Fifty-two percent of those questioned by Le Matin Dimanche said they would reject a popular initiative aiming to end free movement, against 37 percent who would support it, the paper said on Sunday.
Last week the Association for an Independent and Neutral Switzerland (AUNS) put in motion its plan for a popular initiative calling for Switzerland to quash free movement.
Backed by the right-wing Swiss People’s Party (SVP), it comes as a reaction to the government’s decision last December to water down a 2014 initiative that called for quotas on immigration from the EU.
If the public were to vote in favour of ending free movement, it would destroy a whole raft of related bilaterals and essentially exclude Switzerland from the EU single market.
Unsurprisingly, 82 percent of SVP voters would back such an initiative, according to the survey.
But it would be largely rejected by the Socialists, 81 percent of whom would vote against it.
Seventy-nine percent of Greens, 64 percent of Christian Democrats and 61 percent of Liberal-Radicals would also reject it.
Breaking down the results by region, the survey found that the AUNS/SVP initiative would be narrowly accepted in Ticino, which has seen anti-free movement sentiment on the rise in recent years due to the large number of Italian cross-border workers.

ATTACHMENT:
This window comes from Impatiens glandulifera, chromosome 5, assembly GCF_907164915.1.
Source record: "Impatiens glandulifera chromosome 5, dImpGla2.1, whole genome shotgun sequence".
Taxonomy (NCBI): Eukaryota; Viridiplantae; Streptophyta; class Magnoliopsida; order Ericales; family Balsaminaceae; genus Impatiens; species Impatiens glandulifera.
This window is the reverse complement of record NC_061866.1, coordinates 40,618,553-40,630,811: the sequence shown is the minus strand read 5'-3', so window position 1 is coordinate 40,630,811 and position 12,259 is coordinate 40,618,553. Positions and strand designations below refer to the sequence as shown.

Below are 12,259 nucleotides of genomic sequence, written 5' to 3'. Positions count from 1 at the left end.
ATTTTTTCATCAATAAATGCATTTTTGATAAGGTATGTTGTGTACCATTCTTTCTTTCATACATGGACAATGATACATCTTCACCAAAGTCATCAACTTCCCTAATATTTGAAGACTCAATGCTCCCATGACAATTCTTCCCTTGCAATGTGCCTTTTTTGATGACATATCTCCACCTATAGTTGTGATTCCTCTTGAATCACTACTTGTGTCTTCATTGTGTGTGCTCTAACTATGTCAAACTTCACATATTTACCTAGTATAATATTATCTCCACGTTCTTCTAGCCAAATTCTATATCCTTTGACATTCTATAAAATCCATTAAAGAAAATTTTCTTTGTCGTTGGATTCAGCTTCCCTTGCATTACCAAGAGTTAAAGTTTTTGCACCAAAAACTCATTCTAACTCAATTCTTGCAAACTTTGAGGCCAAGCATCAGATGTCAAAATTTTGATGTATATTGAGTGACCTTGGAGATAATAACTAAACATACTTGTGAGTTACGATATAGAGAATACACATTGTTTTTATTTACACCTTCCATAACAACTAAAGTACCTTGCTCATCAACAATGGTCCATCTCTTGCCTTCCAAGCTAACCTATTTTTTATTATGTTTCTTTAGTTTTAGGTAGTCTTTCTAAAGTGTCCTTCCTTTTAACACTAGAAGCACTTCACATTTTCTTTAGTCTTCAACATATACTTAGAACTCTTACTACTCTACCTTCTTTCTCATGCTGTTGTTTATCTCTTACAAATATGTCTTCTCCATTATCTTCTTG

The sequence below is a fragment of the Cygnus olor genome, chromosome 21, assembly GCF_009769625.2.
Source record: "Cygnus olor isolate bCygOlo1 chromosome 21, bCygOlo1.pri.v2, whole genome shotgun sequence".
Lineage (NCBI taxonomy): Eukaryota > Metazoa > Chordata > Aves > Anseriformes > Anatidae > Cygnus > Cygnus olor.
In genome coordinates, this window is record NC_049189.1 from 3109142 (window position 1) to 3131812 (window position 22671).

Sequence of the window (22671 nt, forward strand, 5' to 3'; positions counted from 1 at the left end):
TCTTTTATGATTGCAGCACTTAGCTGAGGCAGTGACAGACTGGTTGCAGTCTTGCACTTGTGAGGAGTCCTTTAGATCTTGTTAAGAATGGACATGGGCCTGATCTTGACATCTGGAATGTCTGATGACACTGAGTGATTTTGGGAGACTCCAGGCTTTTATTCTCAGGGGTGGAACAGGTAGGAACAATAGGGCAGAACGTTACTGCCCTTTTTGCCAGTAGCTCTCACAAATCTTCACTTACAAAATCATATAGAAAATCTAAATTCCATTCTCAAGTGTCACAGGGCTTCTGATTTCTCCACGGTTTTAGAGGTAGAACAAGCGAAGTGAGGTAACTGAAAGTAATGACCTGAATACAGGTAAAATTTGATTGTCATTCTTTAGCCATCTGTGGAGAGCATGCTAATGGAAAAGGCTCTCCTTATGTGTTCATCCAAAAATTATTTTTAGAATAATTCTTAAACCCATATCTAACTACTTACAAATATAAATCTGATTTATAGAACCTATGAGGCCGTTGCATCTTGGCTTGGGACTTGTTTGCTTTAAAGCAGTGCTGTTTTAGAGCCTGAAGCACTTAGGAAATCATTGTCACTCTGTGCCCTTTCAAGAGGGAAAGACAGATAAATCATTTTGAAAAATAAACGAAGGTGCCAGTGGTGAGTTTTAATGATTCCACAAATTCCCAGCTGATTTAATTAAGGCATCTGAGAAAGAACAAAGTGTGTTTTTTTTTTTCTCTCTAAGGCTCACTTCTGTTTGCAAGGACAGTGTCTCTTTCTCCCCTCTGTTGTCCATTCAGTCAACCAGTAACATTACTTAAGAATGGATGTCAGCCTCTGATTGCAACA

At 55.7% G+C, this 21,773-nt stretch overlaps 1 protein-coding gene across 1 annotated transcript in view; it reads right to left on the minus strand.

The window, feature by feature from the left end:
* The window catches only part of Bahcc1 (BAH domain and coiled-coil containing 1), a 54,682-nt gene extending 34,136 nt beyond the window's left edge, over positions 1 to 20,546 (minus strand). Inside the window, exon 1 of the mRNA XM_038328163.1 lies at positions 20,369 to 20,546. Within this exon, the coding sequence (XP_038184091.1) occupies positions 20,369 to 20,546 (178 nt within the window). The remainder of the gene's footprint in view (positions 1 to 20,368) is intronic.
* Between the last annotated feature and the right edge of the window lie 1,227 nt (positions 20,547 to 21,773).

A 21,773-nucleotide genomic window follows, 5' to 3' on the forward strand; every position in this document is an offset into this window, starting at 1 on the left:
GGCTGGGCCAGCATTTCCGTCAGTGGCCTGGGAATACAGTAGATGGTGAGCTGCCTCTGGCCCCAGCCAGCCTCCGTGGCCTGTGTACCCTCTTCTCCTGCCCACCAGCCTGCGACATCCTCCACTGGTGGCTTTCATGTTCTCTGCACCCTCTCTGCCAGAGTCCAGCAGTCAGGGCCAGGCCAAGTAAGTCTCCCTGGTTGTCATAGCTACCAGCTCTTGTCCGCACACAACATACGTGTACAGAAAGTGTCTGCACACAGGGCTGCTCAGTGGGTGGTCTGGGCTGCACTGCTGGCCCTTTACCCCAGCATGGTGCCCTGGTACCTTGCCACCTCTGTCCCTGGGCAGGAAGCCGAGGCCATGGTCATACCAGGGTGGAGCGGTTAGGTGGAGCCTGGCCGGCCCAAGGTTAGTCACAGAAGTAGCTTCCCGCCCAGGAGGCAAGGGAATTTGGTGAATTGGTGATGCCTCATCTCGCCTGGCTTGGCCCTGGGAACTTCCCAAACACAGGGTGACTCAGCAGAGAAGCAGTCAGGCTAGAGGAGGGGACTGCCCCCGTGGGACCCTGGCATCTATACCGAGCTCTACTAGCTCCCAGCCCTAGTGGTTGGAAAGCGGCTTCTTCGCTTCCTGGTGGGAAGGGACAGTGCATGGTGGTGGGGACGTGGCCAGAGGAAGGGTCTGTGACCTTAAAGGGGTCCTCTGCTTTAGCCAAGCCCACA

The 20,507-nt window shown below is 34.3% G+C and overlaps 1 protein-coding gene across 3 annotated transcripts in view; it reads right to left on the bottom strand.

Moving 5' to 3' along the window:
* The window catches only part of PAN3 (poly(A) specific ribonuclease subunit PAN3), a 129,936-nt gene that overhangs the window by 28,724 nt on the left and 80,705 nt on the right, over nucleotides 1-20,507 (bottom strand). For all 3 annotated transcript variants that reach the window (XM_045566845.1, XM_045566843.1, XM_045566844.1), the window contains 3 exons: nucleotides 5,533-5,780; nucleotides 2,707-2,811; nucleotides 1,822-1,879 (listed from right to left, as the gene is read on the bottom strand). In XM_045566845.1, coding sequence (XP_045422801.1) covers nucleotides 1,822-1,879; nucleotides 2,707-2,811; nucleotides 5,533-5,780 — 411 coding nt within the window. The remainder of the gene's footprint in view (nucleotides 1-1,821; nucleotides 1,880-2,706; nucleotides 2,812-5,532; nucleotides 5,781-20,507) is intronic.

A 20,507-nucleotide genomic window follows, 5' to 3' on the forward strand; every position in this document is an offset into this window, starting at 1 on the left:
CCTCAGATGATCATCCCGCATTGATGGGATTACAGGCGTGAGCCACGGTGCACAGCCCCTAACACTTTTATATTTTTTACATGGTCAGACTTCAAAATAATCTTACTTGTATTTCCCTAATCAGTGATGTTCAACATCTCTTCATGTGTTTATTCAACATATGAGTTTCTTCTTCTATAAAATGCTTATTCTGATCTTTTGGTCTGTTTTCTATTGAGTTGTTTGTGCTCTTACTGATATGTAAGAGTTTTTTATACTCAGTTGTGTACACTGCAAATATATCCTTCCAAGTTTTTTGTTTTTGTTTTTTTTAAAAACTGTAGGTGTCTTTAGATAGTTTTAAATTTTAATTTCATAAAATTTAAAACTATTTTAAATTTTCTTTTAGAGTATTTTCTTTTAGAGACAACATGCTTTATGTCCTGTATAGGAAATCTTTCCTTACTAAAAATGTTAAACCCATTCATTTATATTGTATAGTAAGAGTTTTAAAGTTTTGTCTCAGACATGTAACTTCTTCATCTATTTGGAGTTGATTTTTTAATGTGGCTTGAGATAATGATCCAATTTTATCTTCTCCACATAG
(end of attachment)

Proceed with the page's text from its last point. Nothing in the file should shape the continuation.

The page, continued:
However the initiative would be rejected in German and French-speaking Switzerland, where only 39 percent and 34 percent of those surveyed supported ending free movement.
AUNS is still debating what form its initiative will take, with a view to launching its campaign to gather signatures in the second half of the year.
Despite the overall support for free movement, the survey showed the Swiss to be less decisive when it comes to the institutional framework that Switzerland is currently negotiating with the EU.
According to the survey 37 percent backed the framework and 39 percent were against it, with 24 percent unsure.
The framework agreement aims to resolve certain institutional questions regarding Switzerland’s bilateral arrangements with the EU, for example the role of EU courts in dispute resolution.
Around 11,500 people took part in the survey.